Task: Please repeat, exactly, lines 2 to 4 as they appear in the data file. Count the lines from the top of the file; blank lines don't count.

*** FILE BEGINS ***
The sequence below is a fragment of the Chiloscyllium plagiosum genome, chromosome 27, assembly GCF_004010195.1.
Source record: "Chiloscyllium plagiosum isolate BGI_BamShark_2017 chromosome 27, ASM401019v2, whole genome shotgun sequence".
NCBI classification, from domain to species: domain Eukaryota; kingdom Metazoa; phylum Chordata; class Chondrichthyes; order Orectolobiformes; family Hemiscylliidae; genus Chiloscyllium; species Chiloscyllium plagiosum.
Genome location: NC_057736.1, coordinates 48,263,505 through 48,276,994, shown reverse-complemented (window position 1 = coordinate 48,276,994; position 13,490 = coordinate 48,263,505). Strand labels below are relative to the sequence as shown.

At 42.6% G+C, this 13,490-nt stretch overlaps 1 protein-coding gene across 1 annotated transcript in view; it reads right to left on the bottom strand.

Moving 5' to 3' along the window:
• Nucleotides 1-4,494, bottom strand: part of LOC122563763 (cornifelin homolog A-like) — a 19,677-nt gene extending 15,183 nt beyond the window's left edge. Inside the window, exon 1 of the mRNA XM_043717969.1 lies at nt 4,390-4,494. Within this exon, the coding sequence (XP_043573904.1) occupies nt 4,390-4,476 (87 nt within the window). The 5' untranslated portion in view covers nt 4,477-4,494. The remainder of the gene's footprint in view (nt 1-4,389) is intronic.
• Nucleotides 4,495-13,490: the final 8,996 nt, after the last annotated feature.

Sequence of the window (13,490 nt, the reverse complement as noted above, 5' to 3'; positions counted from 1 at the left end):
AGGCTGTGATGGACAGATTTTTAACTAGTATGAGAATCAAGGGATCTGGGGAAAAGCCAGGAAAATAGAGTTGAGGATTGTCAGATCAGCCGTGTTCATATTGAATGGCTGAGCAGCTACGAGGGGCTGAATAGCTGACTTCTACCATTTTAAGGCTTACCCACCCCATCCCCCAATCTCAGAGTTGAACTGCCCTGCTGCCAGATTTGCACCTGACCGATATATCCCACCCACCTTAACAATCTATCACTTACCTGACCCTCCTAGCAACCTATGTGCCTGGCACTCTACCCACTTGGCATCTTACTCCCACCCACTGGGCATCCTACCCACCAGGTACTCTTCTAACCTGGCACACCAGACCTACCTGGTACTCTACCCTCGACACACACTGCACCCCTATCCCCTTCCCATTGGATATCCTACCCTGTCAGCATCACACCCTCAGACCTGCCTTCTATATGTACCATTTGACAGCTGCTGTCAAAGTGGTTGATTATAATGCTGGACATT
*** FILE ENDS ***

Source record: "Chiloscyllium plagiosum isolate BGI_BamShark_2017 chromosome 27, ASM401019v2, whole genome shotgun sequence".
NCBI classification, from domain to species: domain Eukaryota; kingdom Metazoa; phylum Chordata; class Chondrichthyes; order Orectolobiformes; family Hemiscylliidae; genus Chiloscyllium; species Chiloscyllium plagiosum.
Genome location: NC_057736.1, coordinates 48,263,505 through 48,276,994, shown reverse-complemented (window position 1 = coordinate 48,276,994; position 13,490 = coordinate 48,263,505). Strand labels below are relative to the sequence as shown.